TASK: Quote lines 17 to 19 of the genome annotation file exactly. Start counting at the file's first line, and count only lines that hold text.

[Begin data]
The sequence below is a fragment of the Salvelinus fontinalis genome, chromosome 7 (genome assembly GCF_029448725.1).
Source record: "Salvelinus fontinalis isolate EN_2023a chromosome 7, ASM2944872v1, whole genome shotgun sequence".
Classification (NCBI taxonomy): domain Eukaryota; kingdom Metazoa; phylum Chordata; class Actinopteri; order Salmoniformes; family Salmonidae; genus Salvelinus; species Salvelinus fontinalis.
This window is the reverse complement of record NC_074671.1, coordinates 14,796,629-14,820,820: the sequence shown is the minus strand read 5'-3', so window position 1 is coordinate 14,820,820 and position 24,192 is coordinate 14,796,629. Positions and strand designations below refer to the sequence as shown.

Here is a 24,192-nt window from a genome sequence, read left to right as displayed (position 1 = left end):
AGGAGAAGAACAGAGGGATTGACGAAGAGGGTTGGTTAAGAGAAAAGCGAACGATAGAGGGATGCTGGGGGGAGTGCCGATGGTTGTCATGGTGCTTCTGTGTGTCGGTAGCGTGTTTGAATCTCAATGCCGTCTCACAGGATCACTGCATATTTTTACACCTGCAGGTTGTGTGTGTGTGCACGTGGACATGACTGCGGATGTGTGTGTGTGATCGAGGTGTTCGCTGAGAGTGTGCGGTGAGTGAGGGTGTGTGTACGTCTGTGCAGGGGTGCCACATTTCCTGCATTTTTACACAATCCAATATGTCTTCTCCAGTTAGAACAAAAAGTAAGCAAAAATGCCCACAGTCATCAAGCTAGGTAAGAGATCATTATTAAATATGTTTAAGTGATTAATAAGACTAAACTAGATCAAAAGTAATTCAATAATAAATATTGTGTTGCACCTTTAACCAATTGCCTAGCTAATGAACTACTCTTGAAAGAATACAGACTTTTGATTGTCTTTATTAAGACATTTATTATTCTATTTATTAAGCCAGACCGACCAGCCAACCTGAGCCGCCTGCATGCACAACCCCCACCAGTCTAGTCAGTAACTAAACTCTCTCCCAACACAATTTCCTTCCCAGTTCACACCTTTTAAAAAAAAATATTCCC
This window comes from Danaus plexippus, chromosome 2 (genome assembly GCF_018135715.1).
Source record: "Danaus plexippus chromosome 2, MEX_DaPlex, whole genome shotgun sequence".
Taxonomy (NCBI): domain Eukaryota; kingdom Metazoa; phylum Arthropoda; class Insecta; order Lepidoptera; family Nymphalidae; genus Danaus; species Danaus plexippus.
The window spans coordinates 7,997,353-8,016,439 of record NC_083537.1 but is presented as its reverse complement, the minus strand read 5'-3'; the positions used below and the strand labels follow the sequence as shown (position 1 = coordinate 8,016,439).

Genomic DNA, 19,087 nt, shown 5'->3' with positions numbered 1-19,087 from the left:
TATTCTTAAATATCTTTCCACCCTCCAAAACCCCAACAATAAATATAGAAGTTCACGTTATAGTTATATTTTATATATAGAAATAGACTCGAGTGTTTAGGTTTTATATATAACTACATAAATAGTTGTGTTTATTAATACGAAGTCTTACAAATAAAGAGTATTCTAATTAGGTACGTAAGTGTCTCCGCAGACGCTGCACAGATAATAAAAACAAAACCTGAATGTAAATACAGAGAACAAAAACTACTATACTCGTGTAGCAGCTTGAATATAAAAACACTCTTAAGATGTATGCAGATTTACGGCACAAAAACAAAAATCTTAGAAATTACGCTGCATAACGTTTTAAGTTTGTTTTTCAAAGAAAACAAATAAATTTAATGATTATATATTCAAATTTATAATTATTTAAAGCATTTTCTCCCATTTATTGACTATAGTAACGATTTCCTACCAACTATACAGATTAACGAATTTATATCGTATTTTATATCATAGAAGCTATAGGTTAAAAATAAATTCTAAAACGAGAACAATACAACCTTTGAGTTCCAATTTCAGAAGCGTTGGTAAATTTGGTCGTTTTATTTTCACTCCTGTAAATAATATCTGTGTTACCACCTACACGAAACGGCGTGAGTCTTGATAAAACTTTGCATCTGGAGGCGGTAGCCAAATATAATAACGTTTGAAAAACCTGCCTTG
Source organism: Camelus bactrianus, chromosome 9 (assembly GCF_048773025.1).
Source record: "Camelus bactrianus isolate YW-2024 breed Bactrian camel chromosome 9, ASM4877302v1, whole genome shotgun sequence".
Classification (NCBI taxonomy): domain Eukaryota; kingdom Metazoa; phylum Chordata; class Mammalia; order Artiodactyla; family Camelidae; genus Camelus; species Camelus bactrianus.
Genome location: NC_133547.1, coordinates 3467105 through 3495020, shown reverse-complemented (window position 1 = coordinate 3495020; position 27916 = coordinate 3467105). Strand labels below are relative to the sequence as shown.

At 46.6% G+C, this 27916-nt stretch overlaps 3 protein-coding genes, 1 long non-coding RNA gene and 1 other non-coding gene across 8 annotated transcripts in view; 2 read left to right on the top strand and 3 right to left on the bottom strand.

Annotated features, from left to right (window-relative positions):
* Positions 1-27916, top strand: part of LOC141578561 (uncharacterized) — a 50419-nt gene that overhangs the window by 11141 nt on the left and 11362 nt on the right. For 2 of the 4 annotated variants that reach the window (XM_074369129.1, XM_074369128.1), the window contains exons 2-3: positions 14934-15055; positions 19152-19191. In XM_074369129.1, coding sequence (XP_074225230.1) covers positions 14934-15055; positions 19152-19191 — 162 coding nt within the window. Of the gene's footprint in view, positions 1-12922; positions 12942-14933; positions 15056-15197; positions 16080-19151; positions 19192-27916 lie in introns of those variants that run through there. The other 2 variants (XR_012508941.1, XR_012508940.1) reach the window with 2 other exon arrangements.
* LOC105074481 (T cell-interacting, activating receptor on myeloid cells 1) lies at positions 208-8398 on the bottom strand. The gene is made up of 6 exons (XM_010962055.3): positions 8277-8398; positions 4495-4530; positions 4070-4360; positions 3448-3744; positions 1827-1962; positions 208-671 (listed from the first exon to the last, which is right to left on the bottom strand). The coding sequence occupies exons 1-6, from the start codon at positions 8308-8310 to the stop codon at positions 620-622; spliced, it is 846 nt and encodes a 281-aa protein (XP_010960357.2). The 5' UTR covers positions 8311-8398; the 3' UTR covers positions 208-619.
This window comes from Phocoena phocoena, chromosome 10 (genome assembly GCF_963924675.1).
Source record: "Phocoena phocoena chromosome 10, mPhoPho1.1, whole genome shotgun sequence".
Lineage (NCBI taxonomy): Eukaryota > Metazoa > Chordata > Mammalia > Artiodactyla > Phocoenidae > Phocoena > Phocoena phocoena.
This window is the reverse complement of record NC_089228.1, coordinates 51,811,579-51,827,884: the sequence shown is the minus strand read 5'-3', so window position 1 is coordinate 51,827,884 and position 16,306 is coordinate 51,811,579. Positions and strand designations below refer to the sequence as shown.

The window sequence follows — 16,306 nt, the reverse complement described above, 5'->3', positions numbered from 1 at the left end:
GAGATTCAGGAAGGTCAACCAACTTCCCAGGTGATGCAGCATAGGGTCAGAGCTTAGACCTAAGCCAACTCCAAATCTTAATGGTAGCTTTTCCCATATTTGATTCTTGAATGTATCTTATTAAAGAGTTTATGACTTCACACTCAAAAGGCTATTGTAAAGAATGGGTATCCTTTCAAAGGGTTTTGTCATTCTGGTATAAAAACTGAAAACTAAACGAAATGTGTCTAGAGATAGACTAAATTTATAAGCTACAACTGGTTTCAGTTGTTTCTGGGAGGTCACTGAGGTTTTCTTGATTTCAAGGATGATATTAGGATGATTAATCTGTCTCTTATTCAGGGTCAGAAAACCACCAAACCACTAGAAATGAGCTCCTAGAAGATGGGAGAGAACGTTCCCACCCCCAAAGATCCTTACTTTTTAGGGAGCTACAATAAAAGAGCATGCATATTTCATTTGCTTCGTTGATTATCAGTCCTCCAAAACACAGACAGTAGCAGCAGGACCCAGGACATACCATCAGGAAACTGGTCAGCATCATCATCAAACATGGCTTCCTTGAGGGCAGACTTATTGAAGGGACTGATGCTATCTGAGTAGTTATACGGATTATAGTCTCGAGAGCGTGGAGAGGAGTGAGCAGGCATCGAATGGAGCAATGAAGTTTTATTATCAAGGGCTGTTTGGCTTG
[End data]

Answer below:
At 46.6% G+C, this 27916-nt stretch overlaps 3 protein-coding genes, 1 long non-coding RNA gene and 1 other non-coding gene across 8 annotated transcripts in view; 2 read left to right on the top strand and 3 right to left on the bottom strand.

Annotated features, from left to right (window-relative positions):
* Positions 1-27916, top strand: part of LOC141578561 (uncharacterized) — a 50419-nt gene that overhangs the window by 11141 nt on the left and 11362 nt on the right. For 2 of the 4 annotated variants that reach the window (XM_074369129.1, XM_074369128.1), the window contains exons 2-3: positions 14934-15055; positions 19152-19191. In XM_074369129.1, coding sequence (XP_074225230.1) covers positions 14934-15055; positions 19152-19191 — 162 coding nt within the window. Of the gene's footprint in view, positions 1-12922; positions 12942-14933; positions 15056-15197; positions 16080-19151; positions 19192-27916 lie in introns of those variants that run through there. The other 2 variants (XR_012508941.1, XR_012508940.1) reach the window with 2 other exon arrangements.